This post is part of a series looking at the most important components of the analytics built into each social platform. We’ll also look at Twitter, Instagram and Video across platforms.
In early 2018, Facebook changed its algorithm to focus more heavily on friends and family - the people you are connected to rather than the brands that you have liked on the platform. The move was introduced as “Bringing People Closer Together,” but was also frequently referred to as “Facebook Zero” as it was thought that organic, or non-paid reach, will hit zero percent. (This shouldn’t be confused with the actual Facebook Zero initiative which saw the social network partner with wireless carriers in developing countries to waive internet access fees to show a pared down, text-only version of the site.)
Organic reach prior to that point was sitting at about 6%, meaning 6 people would see your post for every 100 followers you had. If even less than 6% of your followers would see your posts, does it even make sense to take the time to post there? The answer, in short, is yes, if that is where the majority of your audience already is.
While analytics have always been important to make sure that we’re hitting the mark with our audience and messaging, it is imperative to look at the data now to make informed decisions about what types of content you should be posting to try to reach more than that 6%.
So what should you be looking at?
Using Facebook’s own Insights can be overwhelming but there are three screens you should definitely be looking at.
The first screen when you click “Insights” is a general overview of how your page has performed in the past week. This is a great screen to just get a quick idea of how you’ve done by seeing how many of these arrows are red and how many are green (hopefully more of them are green).
From here you can dig a little deeper to find more information.
Let’s click on posts next.
Here you can see, again, a couple of overviews.
These first graphs tell you when your audience is online. They’re useful but this information is also pretty easy to guess if your audience is pretty localized to one country - there’s a dip in the overnight hours and a swell throughout the day until evening when most people check social media.
While more than 50% of Americans on Facebook use it daily, there can be a bit more variation in the days your audience is online especially if your page is more specialized.
Knowing this information can help you decide when you should be posting, especially if you don’t have enough content to post daily.
If you click the next tab over you can learn a bit of general information about what types of posts perform best on your page.
These should always be taken with a grain of salt as you can explain some of the outliers with ease. For example, it looks like the Notre Dame Facebook page would find the most success posting video if the average video reaches 100,000 people, but this number is skewed by the fact that most of our viral posts are videos and while that is true, it’s false to say most of our videos are viral posts.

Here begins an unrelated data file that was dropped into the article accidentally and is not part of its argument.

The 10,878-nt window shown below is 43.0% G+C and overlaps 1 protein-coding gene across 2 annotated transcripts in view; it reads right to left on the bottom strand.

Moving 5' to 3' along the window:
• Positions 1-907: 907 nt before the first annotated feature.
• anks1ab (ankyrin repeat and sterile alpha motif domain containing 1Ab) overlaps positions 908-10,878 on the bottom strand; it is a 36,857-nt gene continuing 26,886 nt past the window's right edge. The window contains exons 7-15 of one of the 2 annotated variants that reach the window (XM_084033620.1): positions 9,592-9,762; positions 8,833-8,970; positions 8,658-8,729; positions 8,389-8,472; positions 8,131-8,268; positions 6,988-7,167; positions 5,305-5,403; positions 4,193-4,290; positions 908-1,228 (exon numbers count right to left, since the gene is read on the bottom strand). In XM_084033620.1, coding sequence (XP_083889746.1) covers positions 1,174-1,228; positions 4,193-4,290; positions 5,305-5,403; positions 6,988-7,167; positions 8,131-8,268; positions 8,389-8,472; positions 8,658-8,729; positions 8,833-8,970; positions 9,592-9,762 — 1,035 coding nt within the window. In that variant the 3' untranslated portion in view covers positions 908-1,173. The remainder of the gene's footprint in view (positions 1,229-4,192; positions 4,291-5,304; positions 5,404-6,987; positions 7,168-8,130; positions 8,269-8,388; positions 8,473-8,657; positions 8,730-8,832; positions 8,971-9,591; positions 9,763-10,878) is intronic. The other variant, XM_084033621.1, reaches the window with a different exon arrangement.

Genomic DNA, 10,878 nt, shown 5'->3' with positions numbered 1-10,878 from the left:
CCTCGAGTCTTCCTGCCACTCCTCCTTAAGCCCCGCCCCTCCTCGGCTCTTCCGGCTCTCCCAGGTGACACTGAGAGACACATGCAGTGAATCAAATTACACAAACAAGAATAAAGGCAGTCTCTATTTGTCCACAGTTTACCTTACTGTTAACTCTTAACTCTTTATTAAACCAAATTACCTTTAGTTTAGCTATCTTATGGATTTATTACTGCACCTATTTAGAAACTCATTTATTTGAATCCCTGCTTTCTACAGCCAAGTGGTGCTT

To understand the context behind this data, you have to scroll a little farther down on this page to see specific posts and their outcome.
Here I like to look at the reach, differentiating between organic and paid, and the engagements - the lower number is more important as it is the number of times people meaningfully interacted with the post by liking, commenting or sharing - aka an action that could put that post in the timeline of their friends - but the upper number of clicks is also interesting as it could be a click to “see more...”, open a photo to see it larger, play a video or read the comments.
Those are the three places to look for the most important Facebook analytics. There is one other place to look if you want to get a little more advanced and compare your page a little more to others.
The Pages to Watch section is on the “Overview” page at the bottom. You can “watch” any pages here to easily see how you’re doing in comparison to them so it’s best to follow similar pages at other institutions or other campus partners to get a baseline for how you’re doing.
If you’re following accounts with wildly different follower numbers, though, you might feel inadequate when looking at how your page with a small amount of followers is doing in relation to say the University overall which benefits from that larger following.
To make this more of an apples to apples comparison you can figure out the engagements per post per follower.
For example, let’s look at the data for the Notre Dame Facebook page:
To find the engagements per post per follower, we’d take:
48,100 / 6 / 184,900
which equals 4%.
This number is low, but doing the math we can see it’s on the high side for those pages we’re watching, so it’s a good baseline to see if your content is performing well on the platform.
If you have questions about any of data from your Facebook Insights, contact Liz Harter, Social Media Manager.
Next, we’ll look at what metrics to look at in Twitter’s analytics.